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The good, the bad and the 'green' -- harnessing the potential of bacteria

A diverse family of bacteria that can cause a potentially fatal illness in humans but could offer a greener alternative to petrol to power our cars will be the subject of a talk by a University of Nottingham academic at an international conference.

Professor Nigel Minton, one of the world's leading experts on the Clostridium bacteria, will be presenting at the Society for Applied Microbiology (SfAM) annual Winter Meeting, being held at the Royal Society in London on January 12.

In his presentation Professor Minton will discuss the potential exploitation of the anaerobic, Gram-positive Clostridium bacteria a few strains of which have given the genus a bad name.

Clostridium difficile infection is the most significant cause of hospital-acquired diarrhoea and is seven times more deadly than MRSA. The bacterium is present in the gut of up to three per cent of healthy adults and 66 per cent of infants. Usually it is kept in check by the healthy balance of bacteria in the gut but when this is disturbed by certain antibiotics, C.difficile can multiply rapidly and produce toxins that cause illness and death. The disease is spread through spores, usually from poor hygiene. The emergence of highly virulent clones means that cases and fatalities from the illness are on the increase.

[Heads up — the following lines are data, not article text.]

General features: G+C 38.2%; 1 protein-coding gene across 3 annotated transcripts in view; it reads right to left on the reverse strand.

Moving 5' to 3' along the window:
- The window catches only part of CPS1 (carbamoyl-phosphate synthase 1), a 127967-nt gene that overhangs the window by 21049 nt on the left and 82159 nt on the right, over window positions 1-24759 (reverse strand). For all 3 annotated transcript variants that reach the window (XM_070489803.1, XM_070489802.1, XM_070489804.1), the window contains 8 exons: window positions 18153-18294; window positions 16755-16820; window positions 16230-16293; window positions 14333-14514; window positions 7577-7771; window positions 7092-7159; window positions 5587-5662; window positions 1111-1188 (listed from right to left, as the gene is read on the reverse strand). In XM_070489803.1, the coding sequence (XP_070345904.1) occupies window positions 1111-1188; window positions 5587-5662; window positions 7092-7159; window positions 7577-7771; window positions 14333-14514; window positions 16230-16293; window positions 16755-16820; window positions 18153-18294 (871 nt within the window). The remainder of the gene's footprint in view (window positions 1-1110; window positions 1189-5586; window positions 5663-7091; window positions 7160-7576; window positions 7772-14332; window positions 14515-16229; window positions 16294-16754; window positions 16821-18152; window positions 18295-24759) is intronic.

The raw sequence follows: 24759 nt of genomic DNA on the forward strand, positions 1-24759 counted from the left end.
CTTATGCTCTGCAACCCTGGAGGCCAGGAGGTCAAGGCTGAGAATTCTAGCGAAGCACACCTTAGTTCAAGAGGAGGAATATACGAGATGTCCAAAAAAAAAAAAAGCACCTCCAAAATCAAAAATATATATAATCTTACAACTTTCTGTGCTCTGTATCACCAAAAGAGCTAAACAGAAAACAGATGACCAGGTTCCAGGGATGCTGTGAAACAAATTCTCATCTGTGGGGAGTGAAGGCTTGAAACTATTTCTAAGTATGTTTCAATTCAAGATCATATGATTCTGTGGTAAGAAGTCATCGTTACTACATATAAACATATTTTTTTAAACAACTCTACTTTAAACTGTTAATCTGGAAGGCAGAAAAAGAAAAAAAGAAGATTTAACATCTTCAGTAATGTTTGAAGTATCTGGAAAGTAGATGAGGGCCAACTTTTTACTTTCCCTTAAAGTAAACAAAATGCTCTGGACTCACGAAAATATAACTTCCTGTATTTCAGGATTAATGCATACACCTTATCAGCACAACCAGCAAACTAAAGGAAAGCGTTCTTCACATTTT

In addition, there has been heightened public concern in recent years about the potential use by bioterrorists of the food-borne pathogen Clostridium botulinum, which causes the rare but serious paralytic illness botulism.

However, Professor Minton will argue, there is an urgent need to understand the basic biology of these important bacteria to enable scientists to both prevent and treat the diseases they cause and to harness the potentially beneficial properties which they also offer.

In particular, high oil prices and the need to move towards a more sustainable energy economy has sparked an increased interest in the use of clostridial fermentations for biofuel production. Strains of Clostridium can offer a highly effective method of producing renewable ethanol and butanol.

Latest research which has demonstrated that some Clostridia spores have a unique ability to selectively germinate in tumours indicates that the bacteria could even potentially play a part in treating cancer.

The meeting organised by SfAM, the UK's oldest microbiology society, will bring together more than 100 international scientists to learn about two of the hottest topics in microbiology probiotics and anaerobic microbes.


Contact: Emma Thorne
University of Nottingham

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